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Mental Illness Rates Are Up. Could Climate Change Be to Blame?

 
 
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 Chalk up another adverse side effect to global warming: today Australian scientists will release a paper linking increased rates of mental illness to the "loss of social cohesion in the wake of severe weather events related to climate change." Depression, anxiety, post-traumatic stress disorder, and substance abuse increase in the wake of extreme weather—and a reported one in five people suffer from "emotional injury, stress, and despair" after the events, says the report, entitled A Climate of Suffering: The Real Cost of Living with Inaction on Climate ChangeThe Sydney Morning Herald:

 

[The paper] shows that one in 10 primary school children reported symptoms of post-traumatic stress disorder in the wake of cyclone Larry in 2006. More than one in 10 reported symptoms more than three months after the cyclone.

 

''There's really clear evidence around severe weather events,'' the executive director of the Brain and Mind Research Institute, Professor Ian Hickie, said. [...]

Professor Hickie, who is launching the report today, said climate change and particularly severe weather events were likely to be a major factor influencing mental health in the future.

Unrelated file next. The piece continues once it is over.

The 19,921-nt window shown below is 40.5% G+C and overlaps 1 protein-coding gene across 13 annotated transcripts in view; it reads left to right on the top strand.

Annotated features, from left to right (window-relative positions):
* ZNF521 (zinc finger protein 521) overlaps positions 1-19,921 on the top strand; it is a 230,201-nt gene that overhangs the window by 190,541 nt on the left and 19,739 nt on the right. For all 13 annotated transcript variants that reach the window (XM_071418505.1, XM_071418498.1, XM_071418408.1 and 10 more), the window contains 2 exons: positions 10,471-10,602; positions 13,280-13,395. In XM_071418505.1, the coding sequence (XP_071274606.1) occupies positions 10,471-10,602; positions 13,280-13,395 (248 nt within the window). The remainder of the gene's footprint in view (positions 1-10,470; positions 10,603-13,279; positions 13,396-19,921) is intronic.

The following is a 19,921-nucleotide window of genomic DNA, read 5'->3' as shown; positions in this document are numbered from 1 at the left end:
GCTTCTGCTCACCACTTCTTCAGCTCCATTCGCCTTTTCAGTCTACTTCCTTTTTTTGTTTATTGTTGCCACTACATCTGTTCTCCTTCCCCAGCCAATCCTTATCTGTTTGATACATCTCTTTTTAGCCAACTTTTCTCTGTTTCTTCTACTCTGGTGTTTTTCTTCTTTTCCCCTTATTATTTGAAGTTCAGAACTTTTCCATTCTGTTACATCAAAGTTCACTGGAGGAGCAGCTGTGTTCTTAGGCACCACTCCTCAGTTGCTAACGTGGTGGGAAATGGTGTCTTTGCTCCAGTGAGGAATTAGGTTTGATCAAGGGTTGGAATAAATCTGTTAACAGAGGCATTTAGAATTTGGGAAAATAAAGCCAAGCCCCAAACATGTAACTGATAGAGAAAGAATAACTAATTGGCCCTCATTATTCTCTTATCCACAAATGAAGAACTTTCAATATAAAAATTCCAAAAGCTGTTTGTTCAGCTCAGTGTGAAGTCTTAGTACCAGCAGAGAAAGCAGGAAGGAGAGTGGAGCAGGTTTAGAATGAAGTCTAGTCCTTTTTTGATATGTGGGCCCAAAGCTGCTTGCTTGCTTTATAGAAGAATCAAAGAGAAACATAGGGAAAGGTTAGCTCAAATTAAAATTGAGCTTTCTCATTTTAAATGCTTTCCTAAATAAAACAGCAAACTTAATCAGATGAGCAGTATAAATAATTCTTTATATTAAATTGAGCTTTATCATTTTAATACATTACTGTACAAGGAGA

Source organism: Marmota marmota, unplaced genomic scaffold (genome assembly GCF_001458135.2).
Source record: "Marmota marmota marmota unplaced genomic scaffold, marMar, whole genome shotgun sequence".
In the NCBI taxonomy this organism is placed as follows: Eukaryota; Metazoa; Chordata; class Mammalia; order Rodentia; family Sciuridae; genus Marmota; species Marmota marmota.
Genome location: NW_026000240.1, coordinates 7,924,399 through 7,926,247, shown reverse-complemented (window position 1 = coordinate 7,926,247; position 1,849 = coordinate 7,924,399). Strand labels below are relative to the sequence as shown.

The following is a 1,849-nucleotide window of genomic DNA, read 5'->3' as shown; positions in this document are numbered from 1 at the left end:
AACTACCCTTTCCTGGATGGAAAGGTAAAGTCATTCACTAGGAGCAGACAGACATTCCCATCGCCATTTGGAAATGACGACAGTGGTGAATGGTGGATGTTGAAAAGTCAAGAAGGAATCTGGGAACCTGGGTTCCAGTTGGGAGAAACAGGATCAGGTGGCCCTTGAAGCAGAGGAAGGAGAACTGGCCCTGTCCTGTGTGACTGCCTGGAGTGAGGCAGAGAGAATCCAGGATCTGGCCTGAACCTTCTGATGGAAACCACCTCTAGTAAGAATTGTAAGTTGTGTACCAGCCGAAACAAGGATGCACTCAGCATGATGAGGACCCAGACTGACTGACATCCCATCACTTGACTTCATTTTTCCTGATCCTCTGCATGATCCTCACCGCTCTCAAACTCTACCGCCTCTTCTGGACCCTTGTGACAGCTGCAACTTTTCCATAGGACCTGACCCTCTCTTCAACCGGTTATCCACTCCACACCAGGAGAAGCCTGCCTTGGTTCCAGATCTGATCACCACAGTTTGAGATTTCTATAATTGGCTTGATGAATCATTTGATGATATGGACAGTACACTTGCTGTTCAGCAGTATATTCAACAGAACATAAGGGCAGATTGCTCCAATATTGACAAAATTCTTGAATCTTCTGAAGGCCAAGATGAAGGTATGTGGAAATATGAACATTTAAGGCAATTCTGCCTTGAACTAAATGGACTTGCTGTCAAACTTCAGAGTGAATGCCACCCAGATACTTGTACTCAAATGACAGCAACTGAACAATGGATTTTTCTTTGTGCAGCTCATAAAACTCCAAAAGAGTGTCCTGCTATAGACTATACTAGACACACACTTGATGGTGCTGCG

''When we talk about the next 50 years and what are going to be the big drivers at the community level of mental health costs, one we need to factor in are severe weather events, catastrophic weather events,'' he said.

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Most of the science on climate change focuses on environmental upheaval and its effect on basic necessities, like access to water and the ability to grow food, so it's interesting (and refreshing) to see a report that puts human mental health on par. But it makes so much sense in context—when apocalypse movies depict rogue bands of violent, gun-wielding cannibals, hypothetically speaking, it's not only their lack of access to food that's making them act that way. 
''What we have seriously underestimated is the effects [of climate change] on social cohesion," said Professor Hickie. "That is very hard to rebuild and they are critical to the mental health of an individual.'' Fascinating. Read the full news piece here.

 

AlterNet / By Julianne Escobedo Shepherd

Posted at August 29, 2011, 4:36am

 
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